2. Know exactly what it is you want the other person to do.
  3. Be empathetic. Ask yourself what is it the other person really wants.
  4. Consider the benefits that person will receive from doing what you suggest.
  5. Match those benefits to the other person's wants.
  6. When you make your request, put it in a form that will convey to the other person the idea that he or she will benefit.

In other words, make the other person happy about doing what you suggest.

The Impact of Successful Employee Incentives To Your Business

  • Creates win-win situations for the employees and the employer
  • Boosts morale & employee motivation
  • Boosts productivity & employee performance
  • Improves employee retention
  • Reduction in absenteeism
  • Indirect positive affect on your customers/client

I'm not so naive to suggest that these approaches work all the time, but in many cases they will produce an outcome that is closer to what is desired. Good luck.


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    • marcofratelli profile imageAUTHOR


      8 years ago from Australia

      That's true. If you understand human nature and that people need to be managed individually due to different needs and personalities, then you'll understand what incentives will work for them. Thanks for commenting.

    • profile image

      Loren Weaver 

      8 years ago from Atlanta, Georgia

      As with any study of human behavior - what motivates depends on the individual and their immediate circumstances. This makes it difficult to generalize what "works". Motivation springs from the prospect of positive or negative consequences, and a host of intrinsic and extrinsic factors, all of which vary from individual to individual...and vary over time for the same individual. There is no silver bullet - good people managers are students of human nature and can read the needs of their individual staff...and then put the right incentives in place to motivate them.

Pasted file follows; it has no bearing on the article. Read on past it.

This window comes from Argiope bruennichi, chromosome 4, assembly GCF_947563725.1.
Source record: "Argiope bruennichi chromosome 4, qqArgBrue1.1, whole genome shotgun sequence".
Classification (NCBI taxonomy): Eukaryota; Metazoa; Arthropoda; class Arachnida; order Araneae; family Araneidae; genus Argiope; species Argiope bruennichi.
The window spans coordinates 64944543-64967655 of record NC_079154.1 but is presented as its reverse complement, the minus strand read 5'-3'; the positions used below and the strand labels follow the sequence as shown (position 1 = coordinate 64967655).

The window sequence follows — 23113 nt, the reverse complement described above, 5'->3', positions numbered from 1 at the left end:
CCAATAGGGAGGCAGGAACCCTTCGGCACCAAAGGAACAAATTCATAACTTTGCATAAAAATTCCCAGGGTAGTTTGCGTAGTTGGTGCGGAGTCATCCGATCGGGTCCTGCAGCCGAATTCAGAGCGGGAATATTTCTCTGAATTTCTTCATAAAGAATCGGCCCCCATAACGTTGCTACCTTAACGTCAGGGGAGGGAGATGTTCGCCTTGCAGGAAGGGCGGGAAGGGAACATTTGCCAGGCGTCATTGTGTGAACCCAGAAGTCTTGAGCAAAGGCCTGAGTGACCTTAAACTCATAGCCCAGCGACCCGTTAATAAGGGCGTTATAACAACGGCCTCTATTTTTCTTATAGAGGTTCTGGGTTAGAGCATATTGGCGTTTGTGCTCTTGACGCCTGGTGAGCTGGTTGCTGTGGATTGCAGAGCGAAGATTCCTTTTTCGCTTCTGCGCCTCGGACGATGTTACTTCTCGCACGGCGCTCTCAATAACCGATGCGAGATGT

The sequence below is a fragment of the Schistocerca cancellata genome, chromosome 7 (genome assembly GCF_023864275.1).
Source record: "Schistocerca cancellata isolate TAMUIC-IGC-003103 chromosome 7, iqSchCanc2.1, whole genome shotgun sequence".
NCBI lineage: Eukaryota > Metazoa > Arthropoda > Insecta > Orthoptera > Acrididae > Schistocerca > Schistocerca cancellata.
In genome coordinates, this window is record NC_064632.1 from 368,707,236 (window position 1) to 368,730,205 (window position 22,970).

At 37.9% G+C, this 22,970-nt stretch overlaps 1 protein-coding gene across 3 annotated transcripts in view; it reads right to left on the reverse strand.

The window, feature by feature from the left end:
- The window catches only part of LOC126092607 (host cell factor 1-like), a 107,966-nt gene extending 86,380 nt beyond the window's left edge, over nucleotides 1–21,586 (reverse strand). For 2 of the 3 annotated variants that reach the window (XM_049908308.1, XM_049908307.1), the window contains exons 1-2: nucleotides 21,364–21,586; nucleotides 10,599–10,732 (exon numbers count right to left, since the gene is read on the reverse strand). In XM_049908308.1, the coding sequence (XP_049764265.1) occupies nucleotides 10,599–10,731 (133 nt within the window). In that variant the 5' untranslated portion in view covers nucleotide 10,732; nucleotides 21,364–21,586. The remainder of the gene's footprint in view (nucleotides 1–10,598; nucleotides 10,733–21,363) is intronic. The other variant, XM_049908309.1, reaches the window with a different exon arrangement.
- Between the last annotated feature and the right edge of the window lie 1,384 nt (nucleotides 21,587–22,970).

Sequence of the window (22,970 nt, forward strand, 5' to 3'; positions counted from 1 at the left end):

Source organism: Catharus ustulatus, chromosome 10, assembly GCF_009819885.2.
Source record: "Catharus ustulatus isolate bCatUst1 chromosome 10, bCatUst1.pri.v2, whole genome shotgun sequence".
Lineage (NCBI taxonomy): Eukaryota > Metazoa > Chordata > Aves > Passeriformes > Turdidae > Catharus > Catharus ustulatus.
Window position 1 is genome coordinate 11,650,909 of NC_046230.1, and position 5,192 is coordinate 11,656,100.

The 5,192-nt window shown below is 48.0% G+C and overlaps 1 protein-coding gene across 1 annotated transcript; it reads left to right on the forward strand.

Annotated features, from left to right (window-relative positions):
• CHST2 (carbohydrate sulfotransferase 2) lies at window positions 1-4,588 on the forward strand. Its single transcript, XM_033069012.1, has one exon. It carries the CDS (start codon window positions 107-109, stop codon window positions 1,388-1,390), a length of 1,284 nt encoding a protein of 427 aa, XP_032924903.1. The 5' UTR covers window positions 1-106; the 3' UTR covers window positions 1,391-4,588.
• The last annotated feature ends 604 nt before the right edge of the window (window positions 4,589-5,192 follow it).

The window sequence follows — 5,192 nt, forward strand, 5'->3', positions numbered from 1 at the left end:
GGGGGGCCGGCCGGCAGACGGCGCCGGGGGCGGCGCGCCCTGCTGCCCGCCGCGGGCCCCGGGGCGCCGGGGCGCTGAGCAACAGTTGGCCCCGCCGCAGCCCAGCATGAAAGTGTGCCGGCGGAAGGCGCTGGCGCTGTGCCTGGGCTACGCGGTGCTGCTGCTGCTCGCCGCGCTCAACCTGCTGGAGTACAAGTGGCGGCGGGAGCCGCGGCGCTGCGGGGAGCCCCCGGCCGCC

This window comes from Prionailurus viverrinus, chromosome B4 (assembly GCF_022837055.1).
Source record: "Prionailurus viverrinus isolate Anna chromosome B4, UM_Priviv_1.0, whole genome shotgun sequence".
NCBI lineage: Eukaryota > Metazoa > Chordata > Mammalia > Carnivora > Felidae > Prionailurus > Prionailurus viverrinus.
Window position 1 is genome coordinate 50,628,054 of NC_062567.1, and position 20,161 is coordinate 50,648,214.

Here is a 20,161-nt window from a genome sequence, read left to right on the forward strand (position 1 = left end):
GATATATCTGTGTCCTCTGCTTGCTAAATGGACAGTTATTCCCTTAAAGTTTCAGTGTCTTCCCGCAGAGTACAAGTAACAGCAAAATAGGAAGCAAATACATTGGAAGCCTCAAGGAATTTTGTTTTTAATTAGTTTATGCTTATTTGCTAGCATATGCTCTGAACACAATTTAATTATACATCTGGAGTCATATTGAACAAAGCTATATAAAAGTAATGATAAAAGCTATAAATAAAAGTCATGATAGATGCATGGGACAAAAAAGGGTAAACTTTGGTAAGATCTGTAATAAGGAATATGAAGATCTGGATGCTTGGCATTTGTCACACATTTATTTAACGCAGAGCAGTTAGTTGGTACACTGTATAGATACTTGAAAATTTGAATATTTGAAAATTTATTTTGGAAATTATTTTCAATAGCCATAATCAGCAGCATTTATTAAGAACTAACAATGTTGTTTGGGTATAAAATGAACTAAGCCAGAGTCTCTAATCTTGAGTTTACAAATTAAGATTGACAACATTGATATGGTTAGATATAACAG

• marcofratelli profile imageAUTHOR


      9 years ago from Australia

      Well, money makes the world go round! :)

    • emievil profile image


      9 years ago from Philippines

      I'm an employer and as somebody previously employed also, I can honestly tell you I get motivated with something other than the money. But now that I'm an employer, I don't see the same thing. It's money, money, money for a majority of my people. Plus good, delicious snacks, salary increases (still about the money) and more free time. I'm ranting here, sorry :).

    • C. Whitaker profile image

      C. Whitaker 

      9 years ago from Indianapolis, IN

      I think employee recognition is the most powerful tool for motivation. I can remember being surprised when I took a management class and learned that money was very far down on the list of what motivated people! Nice writing brother, keep it up!

    • marcofratelli profile imageAUTHOR


      9 years ago from Australia

      Hey mate! Hmm... It's an incentive to give someone an impression of themselves to live up to. It's an incentive to give someone a challenge. It seems it's also an incentive to basically imply someone is not performing!!

    • dohn121 profile image


      9 years ago from Hudson Valley, New York

      I bought this up hook, line, and sinker at my previous company. I was the top producer and was admired by many all over the company...But that's in the past.

      What really got me going was when management (especially upper management) talked trashed to me. They'd tell me about this New Guy who was putting up some serious numbers yet still was wet behind the ears.

      "How do you sleep at night?" My VP asked me. "This kid is basically telling you that you're a chump...You gonna take that from him?" Things like this really burned me up. After that, I would just drop the hammer and hit the floor running. I didn't want anyone else to top me.

      Thanks Darth! Oh, might go back to my Simpson's avatar later on. It got more attention, methinks!